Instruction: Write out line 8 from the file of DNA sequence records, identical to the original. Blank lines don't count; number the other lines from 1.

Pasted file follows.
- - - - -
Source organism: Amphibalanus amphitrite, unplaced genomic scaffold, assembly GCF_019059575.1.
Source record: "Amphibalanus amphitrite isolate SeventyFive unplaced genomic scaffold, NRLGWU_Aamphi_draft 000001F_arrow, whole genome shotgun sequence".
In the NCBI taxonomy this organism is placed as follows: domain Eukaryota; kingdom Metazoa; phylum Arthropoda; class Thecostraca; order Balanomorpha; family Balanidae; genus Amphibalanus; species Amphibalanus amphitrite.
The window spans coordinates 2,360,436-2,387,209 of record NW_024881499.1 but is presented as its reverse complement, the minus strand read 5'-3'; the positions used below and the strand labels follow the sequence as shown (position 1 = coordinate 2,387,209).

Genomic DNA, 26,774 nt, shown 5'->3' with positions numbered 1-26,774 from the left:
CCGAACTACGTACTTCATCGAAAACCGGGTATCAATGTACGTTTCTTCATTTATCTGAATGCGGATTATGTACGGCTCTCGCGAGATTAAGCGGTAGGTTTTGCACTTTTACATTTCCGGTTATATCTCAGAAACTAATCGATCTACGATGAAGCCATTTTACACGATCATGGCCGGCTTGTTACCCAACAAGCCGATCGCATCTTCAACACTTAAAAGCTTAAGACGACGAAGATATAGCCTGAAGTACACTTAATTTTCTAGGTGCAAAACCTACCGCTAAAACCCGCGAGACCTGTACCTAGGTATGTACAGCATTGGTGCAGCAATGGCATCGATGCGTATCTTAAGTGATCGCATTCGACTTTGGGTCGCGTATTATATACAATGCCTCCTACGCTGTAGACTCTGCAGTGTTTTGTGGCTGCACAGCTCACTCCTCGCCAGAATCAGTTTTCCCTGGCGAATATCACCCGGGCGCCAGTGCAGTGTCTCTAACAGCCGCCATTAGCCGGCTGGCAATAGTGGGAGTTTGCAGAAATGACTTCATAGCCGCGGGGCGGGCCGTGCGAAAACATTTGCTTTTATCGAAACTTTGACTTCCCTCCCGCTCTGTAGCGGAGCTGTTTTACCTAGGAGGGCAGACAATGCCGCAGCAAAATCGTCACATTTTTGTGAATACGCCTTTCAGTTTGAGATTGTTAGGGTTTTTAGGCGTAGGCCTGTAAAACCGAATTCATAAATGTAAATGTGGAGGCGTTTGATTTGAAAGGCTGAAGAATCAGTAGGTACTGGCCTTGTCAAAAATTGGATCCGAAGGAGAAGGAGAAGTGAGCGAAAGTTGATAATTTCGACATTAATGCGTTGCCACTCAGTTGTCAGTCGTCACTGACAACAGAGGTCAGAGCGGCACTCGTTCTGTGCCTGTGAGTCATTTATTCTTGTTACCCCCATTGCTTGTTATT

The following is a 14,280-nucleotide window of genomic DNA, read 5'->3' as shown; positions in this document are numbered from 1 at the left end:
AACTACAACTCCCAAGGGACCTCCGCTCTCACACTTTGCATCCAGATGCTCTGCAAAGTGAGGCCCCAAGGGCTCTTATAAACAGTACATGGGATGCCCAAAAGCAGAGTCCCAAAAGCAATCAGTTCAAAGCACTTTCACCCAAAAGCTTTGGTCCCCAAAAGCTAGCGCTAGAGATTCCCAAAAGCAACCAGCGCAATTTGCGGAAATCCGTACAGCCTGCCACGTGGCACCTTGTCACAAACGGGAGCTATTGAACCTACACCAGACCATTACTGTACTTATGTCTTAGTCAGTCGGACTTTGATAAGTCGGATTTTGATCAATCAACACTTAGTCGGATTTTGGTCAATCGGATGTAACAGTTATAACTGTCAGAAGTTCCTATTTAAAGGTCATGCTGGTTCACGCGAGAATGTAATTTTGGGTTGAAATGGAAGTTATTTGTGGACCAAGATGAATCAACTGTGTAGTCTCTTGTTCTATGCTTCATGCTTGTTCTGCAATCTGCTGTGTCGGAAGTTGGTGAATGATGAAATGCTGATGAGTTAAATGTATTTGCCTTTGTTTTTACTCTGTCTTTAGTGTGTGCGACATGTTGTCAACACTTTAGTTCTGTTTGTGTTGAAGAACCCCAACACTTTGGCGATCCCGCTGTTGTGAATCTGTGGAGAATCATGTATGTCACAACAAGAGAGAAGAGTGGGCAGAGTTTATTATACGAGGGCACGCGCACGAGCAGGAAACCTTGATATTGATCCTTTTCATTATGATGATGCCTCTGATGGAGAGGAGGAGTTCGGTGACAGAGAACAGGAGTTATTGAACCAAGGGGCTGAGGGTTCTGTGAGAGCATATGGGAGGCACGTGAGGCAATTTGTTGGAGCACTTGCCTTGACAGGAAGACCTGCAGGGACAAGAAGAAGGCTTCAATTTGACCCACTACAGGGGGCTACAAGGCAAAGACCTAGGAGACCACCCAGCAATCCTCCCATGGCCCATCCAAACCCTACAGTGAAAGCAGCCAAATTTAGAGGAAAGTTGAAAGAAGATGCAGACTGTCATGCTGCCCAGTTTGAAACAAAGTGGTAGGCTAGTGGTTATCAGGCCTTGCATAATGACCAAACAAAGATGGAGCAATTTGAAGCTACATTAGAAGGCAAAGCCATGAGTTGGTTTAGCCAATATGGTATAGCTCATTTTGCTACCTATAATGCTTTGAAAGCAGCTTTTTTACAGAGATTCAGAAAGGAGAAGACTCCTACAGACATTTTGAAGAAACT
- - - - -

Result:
AACTACAACTCCCAAGGGACCTCCGCTCTCACACTTTGCATCCAGATGCTCTGCAAAGTGAGGCCCCAAGGGCTCTTATAAACAGTACATGGGATGCCCAAAAGCAGAGTCCCAAAAGCAATCAGTTCAAAGCACTTTCACCCAAAAGCTTTGGTCCCCAAAAGCTAGCGCTAGAGATTCCCAAAAGCAACCAGCGCAATTTGCGGAAATCCGTACAGCCTGCCACGTGGCACCTTGTCACAAACGGGAGCTATTGAACCTACACCAGACCATTACTGTACTTATGTCTTAGTCAGTCGGACTTTGATAAGTCGGATTTTGATCAATCAACACTTAGTCGGATTTTGGTCAATCGGATGTAACAGTTATAACTGTCAGAAGTTCCTATTTAAAGGTCATGCTGGTTCACGCGAGAATGTAATTTTGGGTTGAAATGGAAGTTATTTGTGGACCAAGATGAATCAACTGTGTAGTCTCTTGTTCTATGCTTCATGCTTGTTCTGCAATCTGCTGTGTCGGAAGTTGGTGAATGATGAAATGCTGATGAGTTAAATGTATTTGCCTTTGTTTTTACTCTGTCTTTAGTGTGTGCGACATGTTGTCAACACTTTAGTTCTGTTTGTGTTGAAGAACCCCAACACTTTGGCGATCCCGCTGTTGTGAATCTGTGGAGAATCATGTATGTCACAACAAGAGAGAAGAGTGGGCAGAGTTTATTATACGAGGGCACGCGCACGAGCAGGAAACCTTGATATTGATCCTTTTCATTATGATGATGCCTCTGATGGAGAGGAGGAGTTCGGTGACAGAGAACAGGAGTTATTGAACCAAGGGGCTGAGGGTTCTGTGAGAGCATATGGGAGGCACGTGAGGCAATTTGTTGGAGCACTTGCCTTGACAGGAAGACCTGCAGGGACAAGAAGAAGGCTTCAATTTGACCCACTACAGGGGGCTACAAGGCAAAGACCTAGGAGACCACCCAGCAATCCTCCCATGGCCCATCCAAACCCTACAGTGAAAGCAGCCAAATTTAGAGGAAAGTTGAAAGAAGATGCAGACTGTCATGCTGCCCAGTTTGAAACAAAGTGGTAGGCTAGTGGTTATCAGGCCTTGCATAATGACCAAACAAAGATGGAGCAATTTGAAGCTACATTAGAAGGCAAAGCCATGAGTTGGTTTAGCCAATATGGTATAGCTCATTTTGCTACCTATAATGCTTTGAAAGCAGCTTTTTTACAGAGATTCAGAAAGGAGAAGACTCCTACAGACATTTTGAAGAAACT